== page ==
Whether it’s rushing or cascading, flowing or still, water makes a great focal point for fall activities.
By Beth Kaszuba
From quiet lakes to bubbling creeks and, of course, the Susquehanna River, our region is filled with bodies of water waiting to be explored.
And just because the air is getting cooler doesn’t mean you can’t enjoy healthy activities in and near the water. In fact, fall is a great time to view the foliage while paddling, fishing or even splashing around — in waders or waterproof hiking boots, of course.
So gather the family and visit one of the following local watering holes, any of which are sure to be a hit.
Teach a person to fish
Along with luring you outside for some healthy activity, fishing has the added bonus of (hopefully) providing you with dinner at the end of the day. And with about 85,000 miles of streams and rivers, not to mention about 4,000 lakes and ponds, Pennsylvania is a great place to cast for your supper.
If you’ve never tried fishing before, or you’re not sure about the rules and regulations, don’t worry. Help is available from the Pennsylvania Fish and Boat Commission. Along with maintaining a comprehensive website with everything from state laws to conditions on local waterways, there are links to classes on topics such as introductory fly fishing for women, family fishing — even ice fishing. Check it all out at FishAndBoat.com/fish/FishingFundamentals.
Watch a waterfall
If you’re not comfortable dipping a toe (or a boat) in the water, you can still enjoy our amazing network of waterways by foot. Fall is an especially good time to hike to the many waterfalls that dot the landscape. The trails are a bit cooler, possibly quieter and the vibrant foliage frames the scenes.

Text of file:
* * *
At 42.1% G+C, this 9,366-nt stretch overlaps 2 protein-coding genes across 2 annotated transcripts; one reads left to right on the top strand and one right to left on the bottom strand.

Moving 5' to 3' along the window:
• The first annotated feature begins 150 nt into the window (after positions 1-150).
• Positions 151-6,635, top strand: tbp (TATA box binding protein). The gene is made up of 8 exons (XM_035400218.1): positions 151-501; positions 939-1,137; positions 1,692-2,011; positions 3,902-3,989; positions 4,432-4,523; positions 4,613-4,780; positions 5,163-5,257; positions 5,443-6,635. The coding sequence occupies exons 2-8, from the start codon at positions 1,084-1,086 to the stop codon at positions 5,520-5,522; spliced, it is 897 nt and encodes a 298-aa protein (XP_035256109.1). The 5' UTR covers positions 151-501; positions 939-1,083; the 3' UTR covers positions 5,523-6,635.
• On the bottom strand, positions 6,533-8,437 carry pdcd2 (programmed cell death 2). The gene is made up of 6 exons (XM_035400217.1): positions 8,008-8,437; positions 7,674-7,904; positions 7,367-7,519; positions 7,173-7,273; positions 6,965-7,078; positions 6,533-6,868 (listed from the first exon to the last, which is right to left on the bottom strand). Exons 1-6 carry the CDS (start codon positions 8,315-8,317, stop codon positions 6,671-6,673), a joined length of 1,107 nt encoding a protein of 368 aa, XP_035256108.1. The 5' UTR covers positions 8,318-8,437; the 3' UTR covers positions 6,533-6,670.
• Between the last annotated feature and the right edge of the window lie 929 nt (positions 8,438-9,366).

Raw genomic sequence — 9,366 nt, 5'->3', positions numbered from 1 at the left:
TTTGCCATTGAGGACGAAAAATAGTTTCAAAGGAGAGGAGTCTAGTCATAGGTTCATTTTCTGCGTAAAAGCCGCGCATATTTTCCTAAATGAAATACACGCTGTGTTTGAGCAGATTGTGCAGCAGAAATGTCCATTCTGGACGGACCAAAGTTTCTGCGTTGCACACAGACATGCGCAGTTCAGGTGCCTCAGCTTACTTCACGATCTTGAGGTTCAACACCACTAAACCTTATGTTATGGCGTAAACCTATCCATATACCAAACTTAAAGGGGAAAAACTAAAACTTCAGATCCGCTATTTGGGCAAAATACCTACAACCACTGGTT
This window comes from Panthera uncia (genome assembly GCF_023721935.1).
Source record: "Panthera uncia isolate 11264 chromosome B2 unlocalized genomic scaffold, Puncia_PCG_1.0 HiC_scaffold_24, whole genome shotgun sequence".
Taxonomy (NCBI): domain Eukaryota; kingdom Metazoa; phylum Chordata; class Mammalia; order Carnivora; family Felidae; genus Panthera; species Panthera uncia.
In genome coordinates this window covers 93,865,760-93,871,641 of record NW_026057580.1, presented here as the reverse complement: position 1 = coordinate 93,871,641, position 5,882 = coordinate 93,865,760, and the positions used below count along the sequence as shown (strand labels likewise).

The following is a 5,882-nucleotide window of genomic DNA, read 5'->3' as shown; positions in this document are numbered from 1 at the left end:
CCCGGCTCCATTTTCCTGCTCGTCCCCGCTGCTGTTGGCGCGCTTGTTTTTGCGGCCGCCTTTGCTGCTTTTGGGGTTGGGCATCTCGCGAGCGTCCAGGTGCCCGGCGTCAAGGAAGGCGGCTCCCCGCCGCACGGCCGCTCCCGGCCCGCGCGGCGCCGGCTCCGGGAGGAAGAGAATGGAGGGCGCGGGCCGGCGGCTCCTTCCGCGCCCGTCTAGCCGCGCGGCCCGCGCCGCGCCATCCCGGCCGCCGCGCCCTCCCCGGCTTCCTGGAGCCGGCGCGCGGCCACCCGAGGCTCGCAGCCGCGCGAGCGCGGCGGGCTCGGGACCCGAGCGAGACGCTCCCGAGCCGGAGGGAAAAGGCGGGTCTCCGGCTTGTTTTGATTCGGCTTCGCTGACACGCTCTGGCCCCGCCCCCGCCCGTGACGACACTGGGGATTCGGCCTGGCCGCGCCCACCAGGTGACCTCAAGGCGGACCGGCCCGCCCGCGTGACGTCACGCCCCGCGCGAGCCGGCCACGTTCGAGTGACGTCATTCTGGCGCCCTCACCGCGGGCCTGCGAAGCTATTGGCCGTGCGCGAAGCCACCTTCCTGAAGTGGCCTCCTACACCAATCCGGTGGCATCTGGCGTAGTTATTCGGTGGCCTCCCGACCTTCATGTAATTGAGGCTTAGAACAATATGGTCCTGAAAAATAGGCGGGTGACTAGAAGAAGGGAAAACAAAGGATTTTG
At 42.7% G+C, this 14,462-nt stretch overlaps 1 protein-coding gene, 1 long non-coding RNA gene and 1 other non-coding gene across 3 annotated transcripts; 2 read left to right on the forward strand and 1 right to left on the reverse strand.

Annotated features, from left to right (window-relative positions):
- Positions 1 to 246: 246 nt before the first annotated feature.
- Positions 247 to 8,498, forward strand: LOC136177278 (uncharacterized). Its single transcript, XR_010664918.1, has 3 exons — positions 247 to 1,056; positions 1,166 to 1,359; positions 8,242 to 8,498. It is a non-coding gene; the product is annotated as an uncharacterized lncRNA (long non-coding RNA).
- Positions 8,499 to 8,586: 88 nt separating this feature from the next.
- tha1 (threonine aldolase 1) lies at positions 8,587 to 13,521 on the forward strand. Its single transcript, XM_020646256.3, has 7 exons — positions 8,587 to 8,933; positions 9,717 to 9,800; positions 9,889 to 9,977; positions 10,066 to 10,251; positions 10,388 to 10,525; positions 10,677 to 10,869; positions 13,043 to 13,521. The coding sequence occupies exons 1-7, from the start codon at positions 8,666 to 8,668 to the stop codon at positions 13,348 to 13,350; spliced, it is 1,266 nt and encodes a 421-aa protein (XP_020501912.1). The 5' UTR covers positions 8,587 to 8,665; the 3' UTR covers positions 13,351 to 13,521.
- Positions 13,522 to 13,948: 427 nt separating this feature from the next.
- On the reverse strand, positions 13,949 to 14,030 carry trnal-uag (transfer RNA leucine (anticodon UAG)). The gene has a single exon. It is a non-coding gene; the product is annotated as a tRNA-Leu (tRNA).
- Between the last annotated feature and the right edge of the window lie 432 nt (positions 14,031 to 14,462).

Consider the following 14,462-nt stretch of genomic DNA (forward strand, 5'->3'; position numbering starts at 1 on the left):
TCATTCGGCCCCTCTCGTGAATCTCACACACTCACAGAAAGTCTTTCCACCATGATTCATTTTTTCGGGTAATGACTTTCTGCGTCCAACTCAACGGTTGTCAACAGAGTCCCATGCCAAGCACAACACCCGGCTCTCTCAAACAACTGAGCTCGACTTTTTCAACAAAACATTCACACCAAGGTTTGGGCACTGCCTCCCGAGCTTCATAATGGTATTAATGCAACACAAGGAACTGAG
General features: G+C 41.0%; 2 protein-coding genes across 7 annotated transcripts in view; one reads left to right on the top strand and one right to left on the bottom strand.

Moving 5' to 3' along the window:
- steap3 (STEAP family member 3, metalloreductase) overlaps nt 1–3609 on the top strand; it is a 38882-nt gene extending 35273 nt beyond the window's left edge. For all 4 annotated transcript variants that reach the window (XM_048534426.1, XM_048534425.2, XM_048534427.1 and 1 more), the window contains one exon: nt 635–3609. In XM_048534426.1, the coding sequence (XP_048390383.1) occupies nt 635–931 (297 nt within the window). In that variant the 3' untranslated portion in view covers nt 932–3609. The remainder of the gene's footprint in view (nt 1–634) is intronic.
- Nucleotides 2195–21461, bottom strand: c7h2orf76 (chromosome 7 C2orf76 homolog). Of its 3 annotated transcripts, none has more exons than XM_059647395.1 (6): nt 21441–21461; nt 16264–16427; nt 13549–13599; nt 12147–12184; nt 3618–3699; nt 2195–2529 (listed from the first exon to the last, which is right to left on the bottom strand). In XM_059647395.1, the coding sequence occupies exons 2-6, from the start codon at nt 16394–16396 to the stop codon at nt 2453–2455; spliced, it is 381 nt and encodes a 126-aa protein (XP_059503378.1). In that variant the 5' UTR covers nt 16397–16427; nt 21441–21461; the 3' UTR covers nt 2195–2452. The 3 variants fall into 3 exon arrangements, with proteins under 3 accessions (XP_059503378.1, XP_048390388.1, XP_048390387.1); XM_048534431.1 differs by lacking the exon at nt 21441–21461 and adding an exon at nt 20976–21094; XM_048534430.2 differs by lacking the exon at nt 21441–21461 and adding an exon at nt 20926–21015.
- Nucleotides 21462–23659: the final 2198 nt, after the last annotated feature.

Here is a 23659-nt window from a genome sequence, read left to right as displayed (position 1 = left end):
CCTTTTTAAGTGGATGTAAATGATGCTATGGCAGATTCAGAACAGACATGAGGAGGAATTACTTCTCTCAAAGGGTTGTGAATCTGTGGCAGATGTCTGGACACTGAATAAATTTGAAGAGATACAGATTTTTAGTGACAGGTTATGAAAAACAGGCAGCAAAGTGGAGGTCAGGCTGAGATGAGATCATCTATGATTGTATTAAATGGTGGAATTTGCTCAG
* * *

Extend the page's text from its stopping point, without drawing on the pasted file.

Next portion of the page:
If you’re looking for an easy hike, try Dry Run Falls in the Loyalsock State Forest or Nay Aug Falls in Scranton. The trails at Rickett’s Glen are more challenging, but you’ll be rewarded with falls as high as nearly 100 feet. And if you hike in Hickory Run State Park, in Carbon County, you’ll find waterfalls and Boulder Field, a national natural landmark.
Whichever way you choose to enjoy the water, follow safety rules and state laws, and be sure to wear a lifejacket, if you’re boating. Then get out there and make the most of one of our best natural resources.
Go up the creek (with a paddle)
One of the best things about kayaking and canoeing? You can tailor the activity to your fitness level by choosing the type of water and the amount of time you spend paddling.
Prefer opportunities to coast and relax? Go with the current down the Susquehanna, Lehigh or Delaware rivers or in a deep creek, like Penn’s Creek in central Pennsylvania. If you need to rent a kayak, lots of outfitters are available to help you plan a route, drop you off and pick you up — even provide instruction or guide you, if that’s your preference.For more of a physical challenge, visit one of the many state parks that offer kayak and canoe rentals for paddling in lakes, where your muscles provide all the momentum. Good choices in our area include Bald Eagle, Poe Valley and Locust Lake. Search “where to boat state parks map” for a full listing of parks with boating options.
And if you’re looking for an adrenaline rush, our region also features some white water. Novices can join trips hosted by outfitters in Jim Thorpe and Weatherly. For more information, visit StepOutside.org.